Events hosted at Krumulus
In 2019, Krumulus hosted over three-hundred events in their space. The events include printing workshops, readings, concerts, book release parties, book presentations, courses for children where they can invent, illustrate, print, and bind books and stories. They host exhibitions on the history of writing, story reenactments and calligraphy classes. This is where the adult book selections come in handy, if they are not taking part in the events, they have time to flip through the books available in the store. Amongst their events, Krumulus is concerned with issues related to body diversity and climate change. «There are arrivals on climate books, but years ago there were none. It comes in waves as topics become imminent, publishers will release books about it. We do a table and window on this topic». Morlinghaus explains selecting books of this nature can be like walking on fire. Regarding climate books, they can be pessimistic and that is not the way to teach kids about our world. «It can be a challenge to write children’s books because you have to make topics palatable for children to understand». When it comes to sustainability in-store, Krumulus are weary but do not have the choice to be eco-friendly, «I create a selection of books but I cannot choose how books are produced. I cannot sell organically or fairly produced books as books are produced in China and exported. Books are wrapped in a plastic casing. The industry has not evolved. That being said, adult books have started to discontinue the use of plastic wrapping».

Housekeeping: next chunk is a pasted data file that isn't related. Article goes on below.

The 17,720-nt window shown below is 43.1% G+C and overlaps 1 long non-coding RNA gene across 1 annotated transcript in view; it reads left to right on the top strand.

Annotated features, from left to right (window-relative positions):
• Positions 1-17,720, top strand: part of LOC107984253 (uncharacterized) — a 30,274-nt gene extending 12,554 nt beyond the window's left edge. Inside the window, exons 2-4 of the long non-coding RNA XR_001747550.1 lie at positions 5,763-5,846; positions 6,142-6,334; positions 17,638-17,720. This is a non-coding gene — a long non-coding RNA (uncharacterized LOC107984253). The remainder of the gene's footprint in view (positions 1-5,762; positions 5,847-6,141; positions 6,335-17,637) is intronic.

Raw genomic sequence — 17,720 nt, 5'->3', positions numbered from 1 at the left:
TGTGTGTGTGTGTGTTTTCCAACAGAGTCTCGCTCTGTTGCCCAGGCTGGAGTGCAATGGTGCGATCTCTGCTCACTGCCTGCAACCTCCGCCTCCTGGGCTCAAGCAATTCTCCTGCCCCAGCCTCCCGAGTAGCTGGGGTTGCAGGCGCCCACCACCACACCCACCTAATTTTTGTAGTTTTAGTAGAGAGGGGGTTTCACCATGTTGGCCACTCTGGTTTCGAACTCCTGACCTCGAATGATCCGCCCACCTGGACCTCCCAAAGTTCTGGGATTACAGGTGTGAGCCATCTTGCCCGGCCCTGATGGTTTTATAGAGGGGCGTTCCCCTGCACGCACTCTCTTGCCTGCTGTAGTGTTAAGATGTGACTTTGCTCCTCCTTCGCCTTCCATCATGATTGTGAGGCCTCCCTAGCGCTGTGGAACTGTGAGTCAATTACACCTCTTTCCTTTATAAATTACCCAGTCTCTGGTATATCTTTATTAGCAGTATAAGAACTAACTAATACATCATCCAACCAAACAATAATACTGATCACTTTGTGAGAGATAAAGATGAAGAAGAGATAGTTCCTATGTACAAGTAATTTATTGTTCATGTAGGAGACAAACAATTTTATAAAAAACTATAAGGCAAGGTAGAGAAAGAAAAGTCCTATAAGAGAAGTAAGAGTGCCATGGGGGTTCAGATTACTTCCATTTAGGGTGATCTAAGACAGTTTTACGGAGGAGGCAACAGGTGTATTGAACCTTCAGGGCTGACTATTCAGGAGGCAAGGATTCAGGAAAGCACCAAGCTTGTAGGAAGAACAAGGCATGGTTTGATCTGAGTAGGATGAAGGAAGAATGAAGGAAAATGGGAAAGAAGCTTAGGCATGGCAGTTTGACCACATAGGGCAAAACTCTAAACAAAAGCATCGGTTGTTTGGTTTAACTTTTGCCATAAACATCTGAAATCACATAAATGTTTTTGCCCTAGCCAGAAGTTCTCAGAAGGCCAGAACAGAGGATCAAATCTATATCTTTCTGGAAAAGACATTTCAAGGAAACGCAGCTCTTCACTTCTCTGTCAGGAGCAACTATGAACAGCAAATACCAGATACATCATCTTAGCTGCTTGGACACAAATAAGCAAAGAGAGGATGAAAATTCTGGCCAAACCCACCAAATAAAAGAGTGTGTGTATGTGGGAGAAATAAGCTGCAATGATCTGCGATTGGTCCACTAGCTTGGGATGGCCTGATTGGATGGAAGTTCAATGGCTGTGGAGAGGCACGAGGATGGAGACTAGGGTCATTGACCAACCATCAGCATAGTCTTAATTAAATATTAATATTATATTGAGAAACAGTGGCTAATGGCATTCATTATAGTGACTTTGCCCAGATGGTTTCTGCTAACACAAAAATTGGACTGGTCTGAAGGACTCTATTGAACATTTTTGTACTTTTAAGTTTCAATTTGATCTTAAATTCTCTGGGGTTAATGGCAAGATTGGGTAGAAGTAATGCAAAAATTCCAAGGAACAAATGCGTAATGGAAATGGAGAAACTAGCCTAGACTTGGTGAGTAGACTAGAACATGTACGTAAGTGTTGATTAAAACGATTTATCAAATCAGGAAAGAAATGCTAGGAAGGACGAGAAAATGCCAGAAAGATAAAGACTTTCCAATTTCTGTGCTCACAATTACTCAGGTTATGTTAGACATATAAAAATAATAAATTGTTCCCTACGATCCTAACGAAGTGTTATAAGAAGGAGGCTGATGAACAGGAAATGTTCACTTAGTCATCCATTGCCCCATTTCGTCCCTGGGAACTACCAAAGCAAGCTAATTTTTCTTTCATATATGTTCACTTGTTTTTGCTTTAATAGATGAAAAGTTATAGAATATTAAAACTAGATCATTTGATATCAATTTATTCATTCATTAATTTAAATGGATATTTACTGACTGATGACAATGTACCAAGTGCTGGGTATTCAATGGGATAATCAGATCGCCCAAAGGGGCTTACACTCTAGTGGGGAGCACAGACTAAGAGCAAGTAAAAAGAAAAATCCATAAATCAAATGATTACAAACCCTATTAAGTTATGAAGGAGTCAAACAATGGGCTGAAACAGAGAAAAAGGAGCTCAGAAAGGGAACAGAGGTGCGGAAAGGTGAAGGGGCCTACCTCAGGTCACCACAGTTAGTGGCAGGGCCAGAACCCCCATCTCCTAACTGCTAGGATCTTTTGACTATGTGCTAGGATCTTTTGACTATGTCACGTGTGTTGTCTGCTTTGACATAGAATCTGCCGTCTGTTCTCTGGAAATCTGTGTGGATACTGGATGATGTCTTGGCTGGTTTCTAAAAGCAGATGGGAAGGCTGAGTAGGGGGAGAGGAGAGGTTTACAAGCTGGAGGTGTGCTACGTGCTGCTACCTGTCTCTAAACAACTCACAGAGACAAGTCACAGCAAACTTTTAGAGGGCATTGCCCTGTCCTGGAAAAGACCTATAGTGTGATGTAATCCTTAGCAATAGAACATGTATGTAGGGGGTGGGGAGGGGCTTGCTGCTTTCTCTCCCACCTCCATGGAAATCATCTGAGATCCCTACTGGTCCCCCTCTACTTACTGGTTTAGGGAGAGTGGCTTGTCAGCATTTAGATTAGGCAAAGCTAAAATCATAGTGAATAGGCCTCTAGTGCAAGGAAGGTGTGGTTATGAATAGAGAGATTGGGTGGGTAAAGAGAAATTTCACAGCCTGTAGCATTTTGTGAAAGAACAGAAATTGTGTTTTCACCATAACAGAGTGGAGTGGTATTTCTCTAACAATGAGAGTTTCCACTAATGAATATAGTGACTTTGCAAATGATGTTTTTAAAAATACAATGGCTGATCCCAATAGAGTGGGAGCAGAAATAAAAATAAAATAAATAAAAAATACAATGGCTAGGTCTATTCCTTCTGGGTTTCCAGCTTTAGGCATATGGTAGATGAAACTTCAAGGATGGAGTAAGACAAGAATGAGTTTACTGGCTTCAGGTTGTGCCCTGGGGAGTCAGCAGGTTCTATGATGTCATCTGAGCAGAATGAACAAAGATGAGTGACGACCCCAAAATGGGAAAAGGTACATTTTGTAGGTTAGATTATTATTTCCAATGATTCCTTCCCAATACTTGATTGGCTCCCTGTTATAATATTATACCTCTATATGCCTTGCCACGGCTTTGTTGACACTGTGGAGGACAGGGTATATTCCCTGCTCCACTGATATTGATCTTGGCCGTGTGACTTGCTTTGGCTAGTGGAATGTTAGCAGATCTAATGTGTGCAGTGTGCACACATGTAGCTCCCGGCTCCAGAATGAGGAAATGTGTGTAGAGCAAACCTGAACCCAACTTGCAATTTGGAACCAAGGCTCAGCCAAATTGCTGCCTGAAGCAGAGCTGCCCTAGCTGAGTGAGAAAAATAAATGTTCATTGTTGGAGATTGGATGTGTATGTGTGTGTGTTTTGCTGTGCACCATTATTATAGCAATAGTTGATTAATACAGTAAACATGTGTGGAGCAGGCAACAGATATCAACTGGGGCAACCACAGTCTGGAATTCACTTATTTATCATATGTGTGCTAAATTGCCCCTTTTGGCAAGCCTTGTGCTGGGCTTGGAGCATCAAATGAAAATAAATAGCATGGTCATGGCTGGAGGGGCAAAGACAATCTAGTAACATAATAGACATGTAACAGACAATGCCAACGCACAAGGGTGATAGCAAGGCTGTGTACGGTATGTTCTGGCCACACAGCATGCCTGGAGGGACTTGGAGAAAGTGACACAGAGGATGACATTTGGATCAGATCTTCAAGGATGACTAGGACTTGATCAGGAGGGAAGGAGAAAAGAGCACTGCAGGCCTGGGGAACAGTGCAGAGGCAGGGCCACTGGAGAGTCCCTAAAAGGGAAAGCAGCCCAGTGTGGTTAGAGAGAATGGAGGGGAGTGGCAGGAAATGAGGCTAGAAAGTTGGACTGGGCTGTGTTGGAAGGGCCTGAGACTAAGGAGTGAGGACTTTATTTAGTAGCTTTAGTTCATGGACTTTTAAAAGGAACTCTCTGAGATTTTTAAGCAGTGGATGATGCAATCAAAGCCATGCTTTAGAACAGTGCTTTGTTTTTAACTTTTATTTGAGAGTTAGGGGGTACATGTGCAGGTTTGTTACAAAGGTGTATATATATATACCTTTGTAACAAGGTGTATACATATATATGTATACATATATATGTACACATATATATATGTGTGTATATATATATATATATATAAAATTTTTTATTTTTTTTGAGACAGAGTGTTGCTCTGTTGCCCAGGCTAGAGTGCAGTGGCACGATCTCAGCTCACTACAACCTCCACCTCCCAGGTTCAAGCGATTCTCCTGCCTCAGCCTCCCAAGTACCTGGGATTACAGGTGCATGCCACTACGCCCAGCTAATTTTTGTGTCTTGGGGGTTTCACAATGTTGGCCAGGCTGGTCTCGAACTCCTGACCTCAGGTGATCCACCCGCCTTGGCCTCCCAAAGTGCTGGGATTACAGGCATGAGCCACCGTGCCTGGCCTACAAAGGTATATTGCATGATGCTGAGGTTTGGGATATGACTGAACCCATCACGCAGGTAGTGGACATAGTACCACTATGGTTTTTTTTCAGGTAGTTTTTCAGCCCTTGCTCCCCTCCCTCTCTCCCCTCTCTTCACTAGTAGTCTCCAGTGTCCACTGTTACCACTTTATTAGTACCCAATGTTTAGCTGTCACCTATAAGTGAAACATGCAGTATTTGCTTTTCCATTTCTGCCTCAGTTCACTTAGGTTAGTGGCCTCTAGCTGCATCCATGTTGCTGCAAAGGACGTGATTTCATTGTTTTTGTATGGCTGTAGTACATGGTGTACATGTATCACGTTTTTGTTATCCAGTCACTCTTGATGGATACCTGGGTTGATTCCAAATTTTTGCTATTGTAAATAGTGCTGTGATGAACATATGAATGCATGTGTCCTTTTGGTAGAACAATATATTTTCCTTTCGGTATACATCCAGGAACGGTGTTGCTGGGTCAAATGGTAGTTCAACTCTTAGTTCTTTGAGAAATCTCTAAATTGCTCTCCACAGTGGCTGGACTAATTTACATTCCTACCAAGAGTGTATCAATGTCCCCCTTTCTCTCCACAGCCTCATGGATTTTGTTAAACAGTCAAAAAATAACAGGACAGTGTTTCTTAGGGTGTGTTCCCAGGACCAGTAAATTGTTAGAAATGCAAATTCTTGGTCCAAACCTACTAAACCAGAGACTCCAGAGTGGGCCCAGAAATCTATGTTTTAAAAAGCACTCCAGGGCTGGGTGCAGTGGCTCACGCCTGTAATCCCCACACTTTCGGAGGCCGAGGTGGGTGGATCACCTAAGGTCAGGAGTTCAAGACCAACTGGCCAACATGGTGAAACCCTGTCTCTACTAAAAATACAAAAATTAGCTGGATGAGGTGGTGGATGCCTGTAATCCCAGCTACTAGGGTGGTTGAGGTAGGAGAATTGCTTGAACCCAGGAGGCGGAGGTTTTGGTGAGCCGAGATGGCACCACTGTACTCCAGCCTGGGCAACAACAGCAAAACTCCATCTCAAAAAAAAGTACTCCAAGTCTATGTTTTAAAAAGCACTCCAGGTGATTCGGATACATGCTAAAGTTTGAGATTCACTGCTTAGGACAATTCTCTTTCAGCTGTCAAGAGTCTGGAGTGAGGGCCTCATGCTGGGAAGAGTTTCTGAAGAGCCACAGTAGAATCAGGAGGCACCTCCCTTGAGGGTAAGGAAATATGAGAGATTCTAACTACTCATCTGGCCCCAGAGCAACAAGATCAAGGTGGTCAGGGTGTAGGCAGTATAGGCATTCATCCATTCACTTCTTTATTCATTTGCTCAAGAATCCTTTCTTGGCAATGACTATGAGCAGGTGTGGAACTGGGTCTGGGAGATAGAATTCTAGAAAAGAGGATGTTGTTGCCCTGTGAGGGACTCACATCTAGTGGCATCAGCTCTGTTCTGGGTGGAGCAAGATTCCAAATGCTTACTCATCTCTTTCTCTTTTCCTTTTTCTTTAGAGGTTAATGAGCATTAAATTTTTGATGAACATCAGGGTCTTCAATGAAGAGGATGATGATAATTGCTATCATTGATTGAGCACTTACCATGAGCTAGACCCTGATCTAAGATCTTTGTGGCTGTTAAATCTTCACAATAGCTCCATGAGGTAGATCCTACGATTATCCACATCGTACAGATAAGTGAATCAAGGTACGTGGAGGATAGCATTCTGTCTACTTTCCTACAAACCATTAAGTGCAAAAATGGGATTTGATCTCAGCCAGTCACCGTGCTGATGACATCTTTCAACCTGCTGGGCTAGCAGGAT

Due to the pandemic, events have had to slow down. Krumulus has built a community with their bookstore where their customers call in or write emails to ask for advice on recommendations on topics like diversity. Morlinghaus remains a traditionalist and does not see herself or the store opting for a digital platform. Instead of taking the virtual event route, the Krumulus team has refigured their newsletters to be informative. The newsletter’s latest topic covers anger, anger management, and the power of anger. «We realize having families at home with their kids has driven people to the brink of crisis. It is difficult to be pleasant with your children in stressful-situations. I have been reading on this topic and wanted to share my findings». When lockdowns eased and restrictions allowed for events, Krumulus experimented with structures before deciding to host events during an unpredictable time. As their events are aimed at kids, it became evident that keeping them socially-distanced was not possible. Krumulus had exhibitions for individual families. «We organized a campaign of events for families. You could reserve the space for your family for 1 or 2 hours where you could carry out our program on your accord». Krumulus has hosted four events this year. Looking to the future, the Morlinghaus is hopeful with plans for a post-pandemic world. Before opening Krumulus, Morlinghaus purchased an antique-children’s collection which she has not displayed yet. She is looking to place it in a room in the corridor of their store where there will be a reading room to accompany it.IMAGE GALLERY